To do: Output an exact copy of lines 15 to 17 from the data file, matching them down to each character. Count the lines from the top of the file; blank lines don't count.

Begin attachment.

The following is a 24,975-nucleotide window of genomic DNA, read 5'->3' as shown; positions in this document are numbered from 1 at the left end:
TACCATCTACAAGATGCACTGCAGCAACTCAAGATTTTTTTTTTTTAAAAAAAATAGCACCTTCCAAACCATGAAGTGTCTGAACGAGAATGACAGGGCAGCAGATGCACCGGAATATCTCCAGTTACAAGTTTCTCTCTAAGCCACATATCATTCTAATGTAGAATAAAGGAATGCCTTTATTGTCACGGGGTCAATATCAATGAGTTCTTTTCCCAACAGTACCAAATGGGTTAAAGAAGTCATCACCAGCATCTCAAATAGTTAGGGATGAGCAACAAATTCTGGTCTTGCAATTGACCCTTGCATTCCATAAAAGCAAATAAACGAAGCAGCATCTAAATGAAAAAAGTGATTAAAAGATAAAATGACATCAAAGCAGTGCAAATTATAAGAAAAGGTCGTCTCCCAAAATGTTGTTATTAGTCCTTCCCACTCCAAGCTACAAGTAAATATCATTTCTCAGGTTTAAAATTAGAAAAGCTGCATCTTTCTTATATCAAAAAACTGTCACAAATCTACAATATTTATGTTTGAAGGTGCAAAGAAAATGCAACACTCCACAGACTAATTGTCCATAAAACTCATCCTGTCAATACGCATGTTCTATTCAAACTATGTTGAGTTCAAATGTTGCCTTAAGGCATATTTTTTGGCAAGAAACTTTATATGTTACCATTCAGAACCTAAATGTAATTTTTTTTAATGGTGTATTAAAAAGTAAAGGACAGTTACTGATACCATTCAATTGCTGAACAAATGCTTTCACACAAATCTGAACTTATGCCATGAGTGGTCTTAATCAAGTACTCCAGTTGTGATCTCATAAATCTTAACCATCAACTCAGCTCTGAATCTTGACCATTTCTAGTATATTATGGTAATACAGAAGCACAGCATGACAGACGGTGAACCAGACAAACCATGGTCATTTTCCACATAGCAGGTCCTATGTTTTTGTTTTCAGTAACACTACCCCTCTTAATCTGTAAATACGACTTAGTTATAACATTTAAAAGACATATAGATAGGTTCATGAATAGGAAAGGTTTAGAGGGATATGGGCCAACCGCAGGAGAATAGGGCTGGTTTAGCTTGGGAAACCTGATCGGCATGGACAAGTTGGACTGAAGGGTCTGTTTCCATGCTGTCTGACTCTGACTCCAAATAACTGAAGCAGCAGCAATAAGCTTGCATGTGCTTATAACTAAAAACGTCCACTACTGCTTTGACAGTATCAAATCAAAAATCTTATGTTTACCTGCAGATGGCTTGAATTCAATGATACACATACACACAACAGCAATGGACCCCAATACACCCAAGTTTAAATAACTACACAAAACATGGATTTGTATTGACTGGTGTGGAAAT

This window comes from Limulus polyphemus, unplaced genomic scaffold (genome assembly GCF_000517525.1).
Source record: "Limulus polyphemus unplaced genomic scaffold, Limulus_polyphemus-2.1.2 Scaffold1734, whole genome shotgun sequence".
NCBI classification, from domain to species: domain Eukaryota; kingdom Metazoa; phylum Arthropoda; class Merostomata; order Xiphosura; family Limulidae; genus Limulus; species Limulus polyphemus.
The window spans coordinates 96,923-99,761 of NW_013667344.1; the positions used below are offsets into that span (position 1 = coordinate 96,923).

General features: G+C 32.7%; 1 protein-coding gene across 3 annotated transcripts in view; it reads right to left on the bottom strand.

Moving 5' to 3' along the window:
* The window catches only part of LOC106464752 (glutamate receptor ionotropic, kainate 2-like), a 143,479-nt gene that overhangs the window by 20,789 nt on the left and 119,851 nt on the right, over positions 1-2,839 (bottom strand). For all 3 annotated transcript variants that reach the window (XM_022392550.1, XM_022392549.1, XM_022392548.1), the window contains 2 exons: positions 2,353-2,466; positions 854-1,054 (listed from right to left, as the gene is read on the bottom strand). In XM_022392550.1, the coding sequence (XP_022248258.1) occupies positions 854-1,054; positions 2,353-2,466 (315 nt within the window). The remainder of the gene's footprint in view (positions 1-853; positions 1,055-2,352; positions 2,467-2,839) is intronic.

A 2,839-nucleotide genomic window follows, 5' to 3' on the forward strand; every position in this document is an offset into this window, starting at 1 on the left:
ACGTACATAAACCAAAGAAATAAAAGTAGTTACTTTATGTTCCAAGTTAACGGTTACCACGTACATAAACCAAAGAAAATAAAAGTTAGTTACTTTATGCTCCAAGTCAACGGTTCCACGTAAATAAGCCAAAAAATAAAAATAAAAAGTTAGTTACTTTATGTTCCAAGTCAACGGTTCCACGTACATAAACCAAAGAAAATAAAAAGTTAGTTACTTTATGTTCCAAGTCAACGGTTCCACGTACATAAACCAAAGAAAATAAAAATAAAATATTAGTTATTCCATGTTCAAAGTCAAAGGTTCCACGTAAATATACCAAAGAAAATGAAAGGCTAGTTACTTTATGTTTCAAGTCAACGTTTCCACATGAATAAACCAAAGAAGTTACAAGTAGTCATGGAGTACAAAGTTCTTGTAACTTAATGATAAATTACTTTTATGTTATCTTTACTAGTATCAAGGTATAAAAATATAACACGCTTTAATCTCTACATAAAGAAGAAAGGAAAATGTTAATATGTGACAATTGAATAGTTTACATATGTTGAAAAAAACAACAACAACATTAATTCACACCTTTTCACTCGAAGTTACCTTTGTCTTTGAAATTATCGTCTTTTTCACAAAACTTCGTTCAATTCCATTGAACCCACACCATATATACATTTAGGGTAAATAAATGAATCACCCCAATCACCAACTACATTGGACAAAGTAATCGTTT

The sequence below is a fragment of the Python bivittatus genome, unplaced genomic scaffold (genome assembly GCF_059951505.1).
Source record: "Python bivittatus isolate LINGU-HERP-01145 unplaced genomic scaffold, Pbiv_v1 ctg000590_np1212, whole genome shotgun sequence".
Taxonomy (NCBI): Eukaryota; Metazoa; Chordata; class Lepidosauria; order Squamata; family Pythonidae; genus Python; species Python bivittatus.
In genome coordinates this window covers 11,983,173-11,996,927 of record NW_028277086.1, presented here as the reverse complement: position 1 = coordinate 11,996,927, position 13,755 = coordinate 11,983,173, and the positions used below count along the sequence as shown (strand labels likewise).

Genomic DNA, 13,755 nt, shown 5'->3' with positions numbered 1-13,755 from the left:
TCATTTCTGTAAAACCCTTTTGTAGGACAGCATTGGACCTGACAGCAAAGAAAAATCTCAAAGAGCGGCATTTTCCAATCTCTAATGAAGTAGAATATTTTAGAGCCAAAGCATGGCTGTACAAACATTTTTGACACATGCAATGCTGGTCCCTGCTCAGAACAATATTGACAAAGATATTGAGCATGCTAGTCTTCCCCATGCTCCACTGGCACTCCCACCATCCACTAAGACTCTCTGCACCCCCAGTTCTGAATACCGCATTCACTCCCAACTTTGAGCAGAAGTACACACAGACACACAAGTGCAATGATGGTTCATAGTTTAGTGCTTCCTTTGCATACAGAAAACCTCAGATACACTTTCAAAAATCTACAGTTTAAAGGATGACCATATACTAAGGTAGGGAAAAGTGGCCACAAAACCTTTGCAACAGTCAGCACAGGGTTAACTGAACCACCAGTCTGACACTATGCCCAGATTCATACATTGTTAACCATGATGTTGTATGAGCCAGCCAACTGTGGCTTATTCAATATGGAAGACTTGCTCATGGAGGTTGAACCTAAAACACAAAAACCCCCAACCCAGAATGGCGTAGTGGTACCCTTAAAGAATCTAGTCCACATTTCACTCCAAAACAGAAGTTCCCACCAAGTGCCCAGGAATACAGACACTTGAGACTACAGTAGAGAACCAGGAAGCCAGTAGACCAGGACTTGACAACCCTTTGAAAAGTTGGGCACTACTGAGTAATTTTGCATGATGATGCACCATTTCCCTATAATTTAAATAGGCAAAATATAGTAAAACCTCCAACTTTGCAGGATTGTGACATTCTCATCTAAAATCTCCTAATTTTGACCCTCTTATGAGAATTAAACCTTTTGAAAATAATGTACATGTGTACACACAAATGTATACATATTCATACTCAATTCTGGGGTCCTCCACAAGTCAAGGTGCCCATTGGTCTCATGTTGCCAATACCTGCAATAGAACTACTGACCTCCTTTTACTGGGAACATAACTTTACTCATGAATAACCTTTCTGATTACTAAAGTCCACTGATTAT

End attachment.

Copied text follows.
In genome coordinates this window covers 11,983,173-11,996,927 of record NW_028277086.1, presented here as the reverse complement: position 1 = coordinate 11,996,927, position 13,755 = coordinate 11,983,173, and the positions used below count along the sequence as shown (strand labels likewise).

Genomic DNA, 13,755 nt, shown 5'->3' with positions numbered 1-13,755 from the left:
TCATTTCTGTAAAACCCTTTTGTAGGACAGCATTGGACCTGACAGCAAAGAAAAATCTCAAAGAGCGGCATTTTCCAATCTCTAATGAAGTAGAATATTTTAGAGCCAAAGCATGGCTGTACAAACATTTTTGACACATGCAATGCTGGTCCCTGCTCAGAACAATATTGACAAAGATATTGAGCATGCTAGTCTTCCCCATGCTCCACTGGCACTCCCACCATCCACTAAGACTCTCTGCACCCCCAGTTCTGAATACCGCATTCACTCCCAACTTTGAGCAGAAGTACACACAGACACACAAGTGCAATGATGGTTCATAGTTTAGTGCTTCCTTTGCATACAGAAAACCTCAGATACACTTTCAAAAATCTACAGTTTAAAGGATGACCATATACTAAGGTAGGGAAAAGTGGCCACAAAACCTTTGCAACAGTCAGCACAGGGTTAACTGAACCACCAGTCTGACACTATGCCCAGATTCATACATTGTTAACCATGATGTTGTATGAGCCAGCCAACTGTGGCTTATTCAATATGGAAGACTTGCTCATGGAGGTTGAACCTAAAACACAAAAACCCCCAACCCAGAATGGCGTAGTGGTACCCTTAAAGAATCTAGTCCACATTTCACTCCAAAACAGAAGTTCCCACCAAGTGCCCAGGAATACAGACACTTGAGACTACAGTAGAGAACCAGGAAGCCAGTAGACCAGGACTTGACAACCCTTTGAAAAGTTGGGCACTACTGAGTAATTTTGCATGATGATGCACCATTTCCCTATAATTTAAATAGGCAAAATATAGTAAAACCTCCAACTTTGCAGGATTGTGACATTCTCATCTAAAATCTCCTAATTTTGACCCTCTTATGAGAATTAAACCTTTTGAAAATAATGTACATGTGTACACACAAATGTATACATATTCATACTCAATTCTGGGGTCCTCCACAAGTCAAGGTGCCCATTGGTCTCATGTTGCCAATACCTGCAATAGAACTACTGACCTCCTTTTACTGGGAACATAACTTTACTCATGAATAACCTTTCTGATTACTAAAGTCCACTGATTAT